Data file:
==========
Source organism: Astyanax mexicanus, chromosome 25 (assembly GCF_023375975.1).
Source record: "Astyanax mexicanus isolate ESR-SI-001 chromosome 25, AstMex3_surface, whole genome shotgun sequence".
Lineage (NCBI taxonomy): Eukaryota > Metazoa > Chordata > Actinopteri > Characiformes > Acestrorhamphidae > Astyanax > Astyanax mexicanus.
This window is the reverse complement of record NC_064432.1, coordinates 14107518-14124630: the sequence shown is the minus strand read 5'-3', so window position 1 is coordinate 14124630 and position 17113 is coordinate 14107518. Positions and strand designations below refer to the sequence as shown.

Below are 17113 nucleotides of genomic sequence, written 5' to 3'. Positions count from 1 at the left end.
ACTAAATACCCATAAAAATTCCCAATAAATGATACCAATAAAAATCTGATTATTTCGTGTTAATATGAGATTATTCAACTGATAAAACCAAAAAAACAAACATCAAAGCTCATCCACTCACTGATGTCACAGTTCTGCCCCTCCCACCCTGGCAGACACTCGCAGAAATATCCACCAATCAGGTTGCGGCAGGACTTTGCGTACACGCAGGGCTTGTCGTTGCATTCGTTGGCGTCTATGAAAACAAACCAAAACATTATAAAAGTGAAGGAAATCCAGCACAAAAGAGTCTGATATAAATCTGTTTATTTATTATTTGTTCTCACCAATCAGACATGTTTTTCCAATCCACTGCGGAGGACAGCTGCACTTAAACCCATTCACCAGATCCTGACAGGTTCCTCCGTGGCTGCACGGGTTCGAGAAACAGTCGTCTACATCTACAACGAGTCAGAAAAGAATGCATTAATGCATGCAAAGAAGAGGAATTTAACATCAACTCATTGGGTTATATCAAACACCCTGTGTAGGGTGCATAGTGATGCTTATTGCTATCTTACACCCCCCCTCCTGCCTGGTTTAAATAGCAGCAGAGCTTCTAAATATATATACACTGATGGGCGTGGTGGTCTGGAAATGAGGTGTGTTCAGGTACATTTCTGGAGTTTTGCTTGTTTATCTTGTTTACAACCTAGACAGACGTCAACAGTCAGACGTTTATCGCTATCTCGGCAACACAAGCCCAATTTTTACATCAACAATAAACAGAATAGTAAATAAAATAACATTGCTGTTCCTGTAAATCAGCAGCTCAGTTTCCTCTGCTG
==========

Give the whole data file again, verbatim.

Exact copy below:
Source organism: Astyanax mexicanus, chromosome 25 (assembly GCF_023375975.1).
Source record: "Astyanax mexicanus isolate ESR-SI-001 chromosome 25, AstMex3_surface, whole genome shotgun sequence".
Lineage (NCBI taxonomy): Eukaryota > Metazoa > Chordata > Actinopteri > Characiformes > Acestrorhamphidae > Astyanax > Astyanax mexicanus.
This window is the reverse complement of record NC_064432.1, coordinates 14107518-14124630: the sequence shown is the minus strand read 5'-3', so window position 1 is coordinate 14124630 and position 17113 is coordinate 14107518. Positions and strand designations below refer to the sequence as shown.

Below are 17113 nucleotides of genomic sequence, written 5' to 3'. Positions count from 1 at the left end.
ACTAAATACCCATAAAAATTCCCAATAAATGATACCAATAAAAATCTGATTATTTCGTGTTAATATGAGATTATTCAACTGATAAAACCAAAAAAACAAACATCAAAGCTCATCCACTCACTGATGTCACAGTTCTGCCCCTCCCACCCTGGCAGACACTCGCAGAAATATCCACCAATCAGGTTGCGGCAGGACTTTGCGTACACGCAGGGCTTGTCGTTGCATTCGTTGGCGTCTATGAAAACAAACCAAAACATTATAAAAGTGAAGGAAATCCAGCACAAAAGAGTCTGATATAAATCTGTTTATTTATTATTTGTTCTCACCAATCAGACATGTTTTTCCAATCCACTGCGGAGGACAGCTGCACTTAAACCCATTCACCAGATCCTGACAGGTTCCTCCGTGGCTGCACGGGTTCGAGAAACAGTCGTCTACATCTACAACGAGTCAGAAAAGAATGCATTAATGCATGCAAAGAAGAGGAATTTAACATCAACTCATTGGGTTATATCAAACACCCTGTGTAGGGTGCATAGTGATGCTTATTGCTATCTTACACCCCCCCTCCTGCCTGGTTTAAATAGCAGCAGAGCTTCTAAATATATATACACTGATGGGCGTGGTGGTCTGGAAATGAGGTGTGTTCAGGTACATTTCTGGAGTTTTGCTTGTTTATCTTGTTTACAACCTAGACAGACGTCAACAGTCAGACGTTTATCGCTATCTCGGCAACACAAGCCCAATTTTTACATCAACAATAAACAGAATAGTAAATAAAATAACATTGCTGTTCCTGTAAATCAGCAGCTCAGTTTCCTCTGCTG